Storytelling at its Best
Storytelling is at the centre of human experience. It is a compelling form of communication, a way to interact with each other. Storytelling is as ancient as humankind, it predates the written word and even the spoken word! Through stories we let people know what is important to us: our struggles and our life lessons, our beliefs, our values, our traditions, our hopes and our dreams. Telling stories is a way to honour our past, describe our present and shape our future.
The Storytelling in Organizations bring narrative insights into the contemporary business scene by documenting and promoting the constructive role and widespread ...view middle of the document...
Work organizations are really social structures more akin to communities like families, tribes, and teams than to input/output models like computers. Storytelling opens paths of organizational development that promote and sustain the productive human factors deadened and dulled when workplaces are organized and operated as if they were machines. An organization’s stories provide the foundation for building an energized and disciplined work community that fosters the initiative, cooperation, creativity, and satisfaction of work at its best. Storytelling reminds us of what matters and connects us with a sense of meaning and purpose in our endeavors. (http://www.stanford.edu/group/storytelling/cgi-bin/joomla/)
Digital storytelling refers to a short form of digital media production that allows everyday people to share aspects of their life story. "Media" may include the digital equivalent of film techniques, animation, stills, audio only, or any of the other forms of non-physical media which individuals can use to tell a story or present an idea. Digital storytelling as we practice and teach it grew out of the work of Joe Lambert and Dana Atchley at the Center for Digital Storytelling at U.C. Berkeley in 1993. The community of practice that has evolved from this work is based on the premise that everyone has a story to tell. Digital technologies offer particularly powerful means of conveying these stories. We have adapted their work for school settings. Two technical advances have made this feasible. The first is inclusion of digital video editors with operating systems offered by Apple and Microsoft. A decade ago digital video editors were relatively new, were costly, required specialized hardware, and were complex and difficult to master. Today Movie Maker is included at no additional charge with Windows XP, and i-Movie is provided with the Macintosh operating system. With appropriate support, these tools can be readily mastered by students. The most important characteristics of a digital story are that it no longer conforms to the traditional conventions of storytelling because it is capable of combining still imagery, moving imagery, sound, and text, as well as being nonlinear and contain interactive features. The expressive capabilities of technology offer a broad base from which to integrate. It enhances the experience for both the author and audience and allows for greater interactivity. (http://guides.library.stonybrook.edu/digital-storytelling)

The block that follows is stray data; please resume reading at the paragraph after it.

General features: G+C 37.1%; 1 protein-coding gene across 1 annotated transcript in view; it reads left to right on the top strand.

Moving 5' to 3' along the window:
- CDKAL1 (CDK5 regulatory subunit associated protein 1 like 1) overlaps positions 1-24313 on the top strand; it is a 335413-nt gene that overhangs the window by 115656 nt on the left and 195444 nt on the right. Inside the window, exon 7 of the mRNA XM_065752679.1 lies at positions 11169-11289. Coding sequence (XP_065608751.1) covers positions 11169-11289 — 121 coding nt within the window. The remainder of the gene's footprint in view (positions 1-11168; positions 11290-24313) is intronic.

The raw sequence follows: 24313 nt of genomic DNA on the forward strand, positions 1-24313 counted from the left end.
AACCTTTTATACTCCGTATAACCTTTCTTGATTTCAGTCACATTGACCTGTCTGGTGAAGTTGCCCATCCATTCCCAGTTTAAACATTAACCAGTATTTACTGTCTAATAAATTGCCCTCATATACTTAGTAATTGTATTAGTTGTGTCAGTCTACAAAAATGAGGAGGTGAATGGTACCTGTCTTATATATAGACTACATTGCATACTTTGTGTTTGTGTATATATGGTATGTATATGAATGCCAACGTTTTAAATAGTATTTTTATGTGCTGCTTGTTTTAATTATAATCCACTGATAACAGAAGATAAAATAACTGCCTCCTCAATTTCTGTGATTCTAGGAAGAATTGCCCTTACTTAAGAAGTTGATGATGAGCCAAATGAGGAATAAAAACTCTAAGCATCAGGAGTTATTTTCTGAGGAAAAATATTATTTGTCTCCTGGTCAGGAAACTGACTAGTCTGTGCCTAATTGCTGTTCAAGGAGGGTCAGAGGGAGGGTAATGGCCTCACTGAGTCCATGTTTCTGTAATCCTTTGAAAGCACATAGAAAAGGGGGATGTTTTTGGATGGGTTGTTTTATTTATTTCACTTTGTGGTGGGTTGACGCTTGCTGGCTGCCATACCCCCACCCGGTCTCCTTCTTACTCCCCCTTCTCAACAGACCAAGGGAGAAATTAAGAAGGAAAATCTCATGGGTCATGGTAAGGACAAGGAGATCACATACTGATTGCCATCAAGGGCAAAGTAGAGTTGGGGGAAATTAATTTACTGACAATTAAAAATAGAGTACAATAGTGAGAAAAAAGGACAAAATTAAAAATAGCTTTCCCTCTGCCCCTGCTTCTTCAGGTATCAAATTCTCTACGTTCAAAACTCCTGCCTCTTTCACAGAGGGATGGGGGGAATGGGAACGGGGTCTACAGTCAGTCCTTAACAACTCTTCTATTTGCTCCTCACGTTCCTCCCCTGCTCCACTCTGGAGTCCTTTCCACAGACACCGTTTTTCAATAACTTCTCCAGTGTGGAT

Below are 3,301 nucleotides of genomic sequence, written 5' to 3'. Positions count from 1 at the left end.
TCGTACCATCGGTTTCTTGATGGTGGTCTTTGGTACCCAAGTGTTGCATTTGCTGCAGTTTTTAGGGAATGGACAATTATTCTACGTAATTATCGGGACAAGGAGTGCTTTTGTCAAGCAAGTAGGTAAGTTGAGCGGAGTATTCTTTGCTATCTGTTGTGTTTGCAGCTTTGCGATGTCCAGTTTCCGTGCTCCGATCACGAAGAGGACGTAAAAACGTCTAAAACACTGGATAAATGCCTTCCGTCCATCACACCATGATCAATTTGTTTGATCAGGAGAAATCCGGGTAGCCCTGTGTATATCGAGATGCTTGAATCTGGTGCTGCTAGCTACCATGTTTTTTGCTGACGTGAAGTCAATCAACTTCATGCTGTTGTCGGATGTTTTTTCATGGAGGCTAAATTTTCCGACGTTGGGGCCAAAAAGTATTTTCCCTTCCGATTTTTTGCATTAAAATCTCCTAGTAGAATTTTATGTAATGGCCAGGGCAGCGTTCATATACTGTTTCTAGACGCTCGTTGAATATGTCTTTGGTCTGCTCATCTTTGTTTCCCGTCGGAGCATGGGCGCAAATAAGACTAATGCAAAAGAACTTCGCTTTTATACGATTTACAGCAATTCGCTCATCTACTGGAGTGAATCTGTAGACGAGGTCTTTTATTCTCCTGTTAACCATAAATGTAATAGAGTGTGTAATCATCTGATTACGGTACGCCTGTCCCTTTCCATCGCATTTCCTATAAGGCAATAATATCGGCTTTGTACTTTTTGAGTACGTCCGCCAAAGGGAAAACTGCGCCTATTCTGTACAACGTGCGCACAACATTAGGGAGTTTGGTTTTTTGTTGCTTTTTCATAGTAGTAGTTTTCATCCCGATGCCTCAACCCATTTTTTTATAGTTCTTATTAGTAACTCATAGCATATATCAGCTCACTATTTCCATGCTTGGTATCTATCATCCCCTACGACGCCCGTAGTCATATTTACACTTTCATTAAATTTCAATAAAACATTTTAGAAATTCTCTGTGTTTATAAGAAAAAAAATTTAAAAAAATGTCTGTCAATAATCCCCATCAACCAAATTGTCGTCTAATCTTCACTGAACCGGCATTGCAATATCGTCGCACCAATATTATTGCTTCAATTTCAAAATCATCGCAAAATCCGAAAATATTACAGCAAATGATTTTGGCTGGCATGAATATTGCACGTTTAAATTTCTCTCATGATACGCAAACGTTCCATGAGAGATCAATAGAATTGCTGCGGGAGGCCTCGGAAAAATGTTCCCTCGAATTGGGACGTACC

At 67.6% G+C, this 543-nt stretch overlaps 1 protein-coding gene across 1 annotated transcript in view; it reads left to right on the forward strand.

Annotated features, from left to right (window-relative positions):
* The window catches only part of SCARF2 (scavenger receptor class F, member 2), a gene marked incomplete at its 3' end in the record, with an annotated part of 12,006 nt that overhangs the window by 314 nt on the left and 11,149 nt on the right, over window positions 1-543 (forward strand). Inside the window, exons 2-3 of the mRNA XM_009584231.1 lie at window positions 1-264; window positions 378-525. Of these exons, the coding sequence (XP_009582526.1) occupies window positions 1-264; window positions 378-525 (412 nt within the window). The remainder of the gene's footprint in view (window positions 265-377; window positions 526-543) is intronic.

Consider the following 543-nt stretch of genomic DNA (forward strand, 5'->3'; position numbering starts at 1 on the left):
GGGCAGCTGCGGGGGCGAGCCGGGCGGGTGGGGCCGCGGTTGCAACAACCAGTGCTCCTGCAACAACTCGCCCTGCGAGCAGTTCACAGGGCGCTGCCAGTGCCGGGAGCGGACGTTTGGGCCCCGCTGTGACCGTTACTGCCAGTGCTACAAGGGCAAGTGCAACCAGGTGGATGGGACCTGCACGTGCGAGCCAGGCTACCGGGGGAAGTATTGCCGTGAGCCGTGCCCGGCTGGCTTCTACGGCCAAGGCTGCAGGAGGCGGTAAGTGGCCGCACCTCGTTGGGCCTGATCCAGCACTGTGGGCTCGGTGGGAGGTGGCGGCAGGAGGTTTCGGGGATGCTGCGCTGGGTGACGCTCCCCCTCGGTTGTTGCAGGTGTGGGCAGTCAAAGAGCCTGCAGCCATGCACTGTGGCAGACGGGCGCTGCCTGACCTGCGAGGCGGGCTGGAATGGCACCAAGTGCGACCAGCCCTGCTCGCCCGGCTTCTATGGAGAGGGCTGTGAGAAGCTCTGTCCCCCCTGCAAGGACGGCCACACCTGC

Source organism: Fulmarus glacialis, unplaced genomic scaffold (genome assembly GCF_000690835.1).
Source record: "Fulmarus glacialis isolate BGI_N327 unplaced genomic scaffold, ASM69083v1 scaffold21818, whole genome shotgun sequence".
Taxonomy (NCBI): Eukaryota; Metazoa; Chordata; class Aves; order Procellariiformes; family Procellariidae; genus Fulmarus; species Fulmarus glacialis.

With the arrival of new media devices like computers, digital cameras, recorders, and software, individuals may share their digital stories via the Internet, on discs, podcasts, or other electronic media. Digital storytelling combines the art of storytelling with multimedia features such as photography, animation, text, audio, voiceover, hypertext and video. Digital tools and software make it easy and convenient to create a digital story. Common software includes iMovie and Movie Maker for...